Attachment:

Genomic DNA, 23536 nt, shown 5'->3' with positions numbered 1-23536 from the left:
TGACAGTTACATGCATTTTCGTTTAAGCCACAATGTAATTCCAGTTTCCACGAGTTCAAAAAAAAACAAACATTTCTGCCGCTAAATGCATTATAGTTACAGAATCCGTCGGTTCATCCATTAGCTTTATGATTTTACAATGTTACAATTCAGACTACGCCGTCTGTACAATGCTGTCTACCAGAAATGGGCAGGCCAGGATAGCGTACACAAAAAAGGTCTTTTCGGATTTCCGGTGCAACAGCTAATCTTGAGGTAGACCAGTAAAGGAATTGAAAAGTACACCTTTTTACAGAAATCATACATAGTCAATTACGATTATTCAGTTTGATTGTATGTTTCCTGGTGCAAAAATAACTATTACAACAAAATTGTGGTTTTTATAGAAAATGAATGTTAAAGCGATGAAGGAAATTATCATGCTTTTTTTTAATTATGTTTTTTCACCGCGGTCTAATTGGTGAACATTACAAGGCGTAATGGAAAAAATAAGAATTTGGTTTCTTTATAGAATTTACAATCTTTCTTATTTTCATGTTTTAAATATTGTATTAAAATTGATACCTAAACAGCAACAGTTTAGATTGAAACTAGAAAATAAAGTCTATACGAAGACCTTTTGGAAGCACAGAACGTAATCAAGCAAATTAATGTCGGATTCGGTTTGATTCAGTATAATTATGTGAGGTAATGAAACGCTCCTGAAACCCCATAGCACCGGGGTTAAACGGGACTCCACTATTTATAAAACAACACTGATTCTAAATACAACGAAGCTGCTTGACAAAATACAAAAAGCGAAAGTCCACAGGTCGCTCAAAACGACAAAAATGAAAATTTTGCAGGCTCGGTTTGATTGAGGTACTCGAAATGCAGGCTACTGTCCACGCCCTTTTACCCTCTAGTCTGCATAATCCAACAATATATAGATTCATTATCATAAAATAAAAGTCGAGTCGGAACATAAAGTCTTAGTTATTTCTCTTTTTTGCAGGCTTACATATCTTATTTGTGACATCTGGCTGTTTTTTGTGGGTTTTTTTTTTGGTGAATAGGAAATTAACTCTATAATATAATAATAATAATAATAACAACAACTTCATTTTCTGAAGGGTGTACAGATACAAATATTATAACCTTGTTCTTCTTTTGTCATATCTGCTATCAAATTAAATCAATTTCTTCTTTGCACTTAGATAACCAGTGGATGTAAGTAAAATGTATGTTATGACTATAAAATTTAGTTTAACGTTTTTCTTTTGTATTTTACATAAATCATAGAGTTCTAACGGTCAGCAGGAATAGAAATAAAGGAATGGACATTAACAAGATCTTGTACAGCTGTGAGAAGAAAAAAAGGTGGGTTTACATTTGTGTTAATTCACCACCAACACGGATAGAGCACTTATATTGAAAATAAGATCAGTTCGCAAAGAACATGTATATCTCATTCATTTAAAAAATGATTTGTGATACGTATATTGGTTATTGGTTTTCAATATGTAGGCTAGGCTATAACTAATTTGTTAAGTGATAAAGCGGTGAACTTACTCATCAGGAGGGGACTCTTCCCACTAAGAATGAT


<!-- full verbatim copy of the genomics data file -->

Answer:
Genomic DNA, 23536 nt, shown 5'->3' with positions numbered 1-23536 from the left:
TGACAGTTACATGCATTTTCGTTTAAGCCACAATGTAATTCCAGTTTCCACGAGTTCAAAAAAAAACAAACATTTCTGCCGCTAAATGCATTATAGTTACAGAATCCGTCGGTTCATCCATTAGCTTTATGATTTTACAATGTTACAATTCAGACTACGCCGTCTGTACAATGCTGTCTACCAGAAATGGGCAGGCCAGGATAGCGTACACAAAAAAGGTCTTTTCGGATTTCCGGTGCAACAGCTAATCTTGAGGTAGACCAGTAAAGGAATTGAAAAGTACACCTTTTTACAGAAATCATACATAGTCAATTACGATTATTCAGTTTGATTGTATGTTTCCTGGTGCAAAAATAACTATTACAACAAAATTGTGGTTTTTATAGAAAATGAATGTTAAAGCGATGAAGGAAATTATCATGCTTTTTTTTAATTATGTTTTTTCACCGCGGTCTAATTGGTGAACATTACAAGGCGTAATGGAAAAAATAAGAATTTGGTTTCTTTATAGAATTTACAATCTTTCTTATTTTCATGTTTTAAATATTGTATTAAAATTGATACCTAAACAGCAACAGTTTAGATTGAAACTAGAAAATAAAGTCTATACGAAGACCTTTTGGAAGCACAGAACGTAATCAAGCAAATTAATGTCGGATTCGGTTTGATTCAGTATAATTATGTGAGGTAATGAAACGCTCCTGAAACCCCATAGCACCGGGGTTAAACGGGACTCCACTATTTATAAAACAACACTGATTCTAAATACAACGAAGCTGCTTGACAAAATACAAAAAGCGAAAGTCCACAGGTCGCTCAAAACGACAAAAATGAAAATTTTGCAGGCTCGGTTTGATTGAGGTACTCGAAATGCAGGCTACTGTCCACGCCCTTTTACCCTCTAGTCTGCATAATCCAACAATATATAGATTCATTATCATAAAATAAAAGTCGAGTCGGAACATAAAGTCTTAGTTATTTCTCTTTTTTGCAGGCTTACATATCTTATTTGTGACATCTGGCTGTTTTTTGTGGGTTTTTTTTTTGGTGAATAGGAAATTAACTCTATAATATAATAATAATAATAATAACAACAACTTCATTTTCTGAAGGGTGTACAGATACAAATATTATAACCTTGTTCTTCTTTTGTCATATCTGCTATCAAATTAAATCAATTTCTTCTTTGCACTTAGATAACCAGTGGATGTAAGTAAAATGTATGTTATGACTATAAAATTTAGTTTAACGTTTTTCTTTTGTATTTTACATAAATCATAGAGTTCTAACGGTCAGCAGGAATAGAAATAAAGGAATGGACATTAACAAGATCTTGTACAGCTGTGAGAAGAAAAAAAGGTGGGTTTACATTTGTGTTAATTCACCACCAACACGGATAGAGCACTTATATTGAAAATAAGATCAGTTCGCAAAGAACATGTATATCTCATTCATTTAAAAAATGATTTGTGATACGTATATTGGTTATTGGTTTTCAATATGTAGGCTAGGCTATAACTAATTTGTTAAGTGATAAAGCGGTGAACTTACTCATCAGGAGGGGACTCTTCCCACTAAGAATGAT